Drink my Champagne, said the Hologram

Champagne brands really understand that the difference between one wine and another isn’t so much about what is in the bottle or glass, as it is about the story that we build around that experience.

 Seeing James Bond drinking Dom Perignon* doesn’t mean the wine will taste better, but it does mean that we get a vague sense of doing something daring and decadent when we see the familiar shield-shaped label emerging from the ice bucket.

Dom Perignon Vintage 2003

There was much more than a touch of James Bond about the simultaneous release of Dom Perignon‘s latest vintage declaration in London, Hong Kong, Tokyo, New York and Paris (though I suspect James would be disappointed Moscow was not on the list). 

The winery organised identikit launches in galleries in each city, carefully staging each with the same wooden table, large screen, twitter-stream, vast black & white photos of the vineyards, dozens of monitors showing carefully crafted photos and videos of the Abbaye d’Hautvillers, and in one corner a glass pyramid with revolving holographic logos.


But what were we here to experience?

Questions ... and Answers

A small cast of carefully chosen “friends”, mostly wine journalists and influencers, were assembled in each city to taste the latest vintage to be released, the 2003.

Oh yes, my dear reader (and, obviously, consumer of Dom Perignon). I said 2003! What a surprise, heh? I bet you knew about the April frosts and thought “they’d never have enough grapes left to declare a vintage in that year“, but we were all surprised. Oh yes! Then you might have thought back to the summer heat and thought, “but the over-ripeness, how could they …. ?” but again, with careful picking and crafting in the winery they have been able to make a wine that Richard Geoffroy, Chef de Cave describes thus:

“Intensity is the signature and memory of the 2003 Vintage. The intensity is unique and paradoxical, hovering between austerity and generosity.”

Unlike most of the assembled friends, I did not know anything of the above, did not have a preconceived idea of a “typical Dom Perignon”, and will readily admit that this is probably the first time I have ever drunk more than a sip of Dom Perignon of ANY vintage. I know nothing about the vintages, and struggled even to make sense of the tasting notes being presented for this wine.

I wasn’t here to learn about vintage differences between Dom Perignon or to compare 2003 with 1976. I was here to be impressed by the brand story. The ancient lineage of the name, traced back to one of the key personalities that “created” Champagne. To witness what a winery can do when it controls fiercely how it communicates its own message.

The most impressive part was the sudden appearance IN the glass pyramid of Richard Geoffroy himself, in holographic form, to tell us his message about the 2003 vintage. I must admit I was almost too entranced by the technology to hear the details of the winemaking, but the effect was mesmerising.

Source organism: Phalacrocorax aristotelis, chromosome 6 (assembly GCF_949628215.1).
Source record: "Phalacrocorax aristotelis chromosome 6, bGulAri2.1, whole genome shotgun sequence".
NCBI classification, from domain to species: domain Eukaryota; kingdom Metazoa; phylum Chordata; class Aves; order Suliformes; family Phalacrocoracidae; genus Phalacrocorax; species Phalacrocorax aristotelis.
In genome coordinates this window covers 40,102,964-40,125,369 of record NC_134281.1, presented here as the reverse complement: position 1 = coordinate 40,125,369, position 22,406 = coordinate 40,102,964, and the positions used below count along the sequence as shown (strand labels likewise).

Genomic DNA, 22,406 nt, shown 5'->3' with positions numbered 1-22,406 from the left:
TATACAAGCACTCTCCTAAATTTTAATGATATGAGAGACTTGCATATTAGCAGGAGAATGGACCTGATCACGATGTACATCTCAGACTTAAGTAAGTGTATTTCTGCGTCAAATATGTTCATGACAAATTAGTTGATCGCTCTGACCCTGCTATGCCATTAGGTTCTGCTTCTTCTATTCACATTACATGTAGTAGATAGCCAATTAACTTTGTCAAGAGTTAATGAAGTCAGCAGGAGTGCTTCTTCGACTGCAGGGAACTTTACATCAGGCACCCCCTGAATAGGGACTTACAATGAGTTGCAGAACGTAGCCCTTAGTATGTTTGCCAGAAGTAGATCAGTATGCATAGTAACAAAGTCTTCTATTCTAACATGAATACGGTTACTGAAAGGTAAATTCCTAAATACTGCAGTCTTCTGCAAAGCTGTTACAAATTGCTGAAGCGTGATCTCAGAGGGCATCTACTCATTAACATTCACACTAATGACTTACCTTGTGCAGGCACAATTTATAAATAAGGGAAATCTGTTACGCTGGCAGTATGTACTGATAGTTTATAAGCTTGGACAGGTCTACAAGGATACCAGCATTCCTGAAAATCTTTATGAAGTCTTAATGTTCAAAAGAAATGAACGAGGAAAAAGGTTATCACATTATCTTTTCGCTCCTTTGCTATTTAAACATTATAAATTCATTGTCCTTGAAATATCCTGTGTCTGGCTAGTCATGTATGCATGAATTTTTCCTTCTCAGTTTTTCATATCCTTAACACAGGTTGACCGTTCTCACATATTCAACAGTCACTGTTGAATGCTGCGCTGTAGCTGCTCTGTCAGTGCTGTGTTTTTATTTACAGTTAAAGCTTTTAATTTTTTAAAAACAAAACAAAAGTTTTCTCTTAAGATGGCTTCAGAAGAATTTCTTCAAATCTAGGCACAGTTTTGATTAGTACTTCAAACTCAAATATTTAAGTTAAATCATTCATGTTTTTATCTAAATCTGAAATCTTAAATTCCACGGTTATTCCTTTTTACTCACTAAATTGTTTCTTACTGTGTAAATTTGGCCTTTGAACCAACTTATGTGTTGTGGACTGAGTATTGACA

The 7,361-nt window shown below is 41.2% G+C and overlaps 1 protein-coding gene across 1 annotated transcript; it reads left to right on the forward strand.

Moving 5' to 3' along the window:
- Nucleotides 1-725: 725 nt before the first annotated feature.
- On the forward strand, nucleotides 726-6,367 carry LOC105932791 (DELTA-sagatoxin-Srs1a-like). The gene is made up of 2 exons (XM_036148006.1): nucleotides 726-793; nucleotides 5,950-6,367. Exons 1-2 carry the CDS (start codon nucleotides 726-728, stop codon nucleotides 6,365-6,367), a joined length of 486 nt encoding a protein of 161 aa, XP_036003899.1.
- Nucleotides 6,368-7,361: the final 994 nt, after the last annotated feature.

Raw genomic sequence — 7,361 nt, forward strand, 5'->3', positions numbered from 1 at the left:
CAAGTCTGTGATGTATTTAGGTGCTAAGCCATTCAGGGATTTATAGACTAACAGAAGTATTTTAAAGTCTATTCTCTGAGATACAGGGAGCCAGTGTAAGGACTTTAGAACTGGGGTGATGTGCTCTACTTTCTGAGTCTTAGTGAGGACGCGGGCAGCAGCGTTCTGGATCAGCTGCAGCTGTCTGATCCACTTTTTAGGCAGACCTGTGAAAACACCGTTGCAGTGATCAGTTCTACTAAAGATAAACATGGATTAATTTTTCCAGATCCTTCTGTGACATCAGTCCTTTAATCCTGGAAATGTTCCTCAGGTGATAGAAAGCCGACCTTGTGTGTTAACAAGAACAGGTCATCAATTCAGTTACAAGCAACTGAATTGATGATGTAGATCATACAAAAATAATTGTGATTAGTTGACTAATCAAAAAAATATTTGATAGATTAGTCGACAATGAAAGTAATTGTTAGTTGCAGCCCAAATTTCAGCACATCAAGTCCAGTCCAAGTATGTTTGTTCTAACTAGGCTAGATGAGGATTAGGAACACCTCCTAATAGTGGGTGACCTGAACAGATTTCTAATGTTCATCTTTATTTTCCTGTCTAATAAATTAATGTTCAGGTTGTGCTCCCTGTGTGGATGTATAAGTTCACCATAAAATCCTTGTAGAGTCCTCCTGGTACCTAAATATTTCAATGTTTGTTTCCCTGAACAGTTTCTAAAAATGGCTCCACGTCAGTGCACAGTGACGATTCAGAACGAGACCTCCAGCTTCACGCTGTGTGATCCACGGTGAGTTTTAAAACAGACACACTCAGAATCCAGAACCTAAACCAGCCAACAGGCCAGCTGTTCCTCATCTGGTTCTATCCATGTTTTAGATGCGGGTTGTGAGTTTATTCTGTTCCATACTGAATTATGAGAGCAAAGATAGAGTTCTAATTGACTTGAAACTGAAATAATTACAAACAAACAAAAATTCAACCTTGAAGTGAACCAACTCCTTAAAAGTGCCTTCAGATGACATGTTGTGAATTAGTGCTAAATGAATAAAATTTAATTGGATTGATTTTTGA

I come to you from a galaxy far, far away

James Bond would probably have managed a clever quip at this stage, I managed to dredge up half a quote from Star Wars instead – “Help me Obe Wan Kenobe, you’re my only hope“. It would have to do. 

Certainly, the idea that “we are a global brand, we can reach you wherever you may be, we have the technology, the money, the influence, the organisation and the commitment to make it happen” came across loud and clear. Many of Mr Bond’s well funded adversaries would have been hard pressed to be more imposing.

Yet, you can’t knock them for taking the reigns and making sure that they were telling their own story. Yes, the assembled “friends” are even now typing furiously to spread the news (is it news?) of the release to drinkers around the world, but this is a story carefully crafted before release, like the wine. If more wineries took control of their message, and knew what made them unique, then points and price-points wouldn’t be the main drivers for consumers.

Of course, I do not expect a thousand wineries to rush out and buy a holographic projector, but if they could even decide what they would say if they were to project themselves into it, that would be a start.

Thank you to Dom Perignon and everyone who works for them for putting on the event and for inviting me. I look forward to seeing what further innovations you come up with to tell your story. I particularly await the full-size holographic presentation by Dom Pierre Perignon himself at the next event.

* yes, I remember the old days** before he switched to Bollinger
** yes, I’m geeky enough to know these sort of details about James Bond

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